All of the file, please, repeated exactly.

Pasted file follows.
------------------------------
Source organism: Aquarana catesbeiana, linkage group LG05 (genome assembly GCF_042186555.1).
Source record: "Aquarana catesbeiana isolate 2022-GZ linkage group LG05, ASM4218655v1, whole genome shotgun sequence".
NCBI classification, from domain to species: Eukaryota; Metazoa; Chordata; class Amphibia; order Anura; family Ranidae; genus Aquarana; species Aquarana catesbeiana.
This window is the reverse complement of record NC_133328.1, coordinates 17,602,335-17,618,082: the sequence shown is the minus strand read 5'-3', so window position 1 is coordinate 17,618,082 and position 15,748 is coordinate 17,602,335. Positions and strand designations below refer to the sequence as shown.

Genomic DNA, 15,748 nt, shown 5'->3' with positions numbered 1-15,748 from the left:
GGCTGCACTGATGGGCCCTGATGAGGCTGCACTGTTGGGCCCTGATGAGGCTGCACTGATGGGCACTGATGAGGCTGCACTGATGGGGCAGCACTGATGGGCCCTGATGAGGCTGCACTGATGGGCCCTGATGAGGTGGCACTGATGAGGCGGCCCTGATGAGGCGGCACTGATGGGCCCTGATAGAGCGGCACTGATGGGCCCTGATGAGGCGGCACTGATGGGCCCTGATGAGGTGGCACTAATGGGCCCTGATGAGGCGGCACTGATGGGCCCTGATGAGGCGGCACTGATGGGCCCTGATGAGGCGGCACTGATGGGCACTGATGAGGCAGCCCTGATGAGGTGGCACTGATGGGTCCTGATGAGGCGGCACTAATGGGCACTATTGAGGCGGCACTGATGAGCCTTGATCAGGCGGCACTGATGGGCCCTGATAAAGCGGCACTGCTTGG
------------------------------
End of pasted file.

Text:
Source organism: Aquarana catesbeiana, linkage group LG05 (genome assembly GCF_042186555.1).
Source record: "Aquarana catesbeiana isolate 2022-GZ linkage group LG05, ASM4218655v1, whole genome shotgun sequence".
NCBI classification, from domain to species: Eukaryota; Metazoa; Chordata; class Amphibia; order Anura; family Ranidae; genus Aquarana; species Aquarana catesbeiana.
This window is the reverse complement of record NC_133328.1, coordinates 17,602,335-17,618,082: the sequence shown is the minus strand read 5'-3', so window position 1 is coordinate 17,618,082 and position 15,748 is coordinate 17,602,335. Positions and strand designations below refer to the sequence as shown.

Genomic DNA, 15,748 nt, shown 5'->3' with positions numbered 1-15,748 from the left:
GGCTGCACTGATGGGCCCTGATGAGGCTGCACTGTTGGGCCCTGATGAGGCTGCACTGATGGGCACTGATGAGGCTGCACTGATGGGGCAGCACTGATGGGCCCTGATGAGGCTGCACTGATGGGCCCTGATGAGGTGGCACTGATGAGGCGGCCCTGATGAGGCGGCACTGATGGGCCCTGATAGAGCGGCACTGATGGGCCCTGATGAGGCGGCACTGATGGGCCCTGATGAGGTGGCACTAATGGGCCCTGATGAGGCGGCACTGATGGGCCCTGATGAGGCGGCACTGATGGGCCCTGATGAGGCGGCACTGATGGGCACTGATGAGGCAGCCCTGATGAGGTGGCACTGATGGGTCCTGATGAGGCGGCACTAATGGGCACTATTGAGGCGGCACTGATGAGCCTTGATCAGGCGGCACTGATGGGCCCTGATAAAGCGGCACTGCTTGG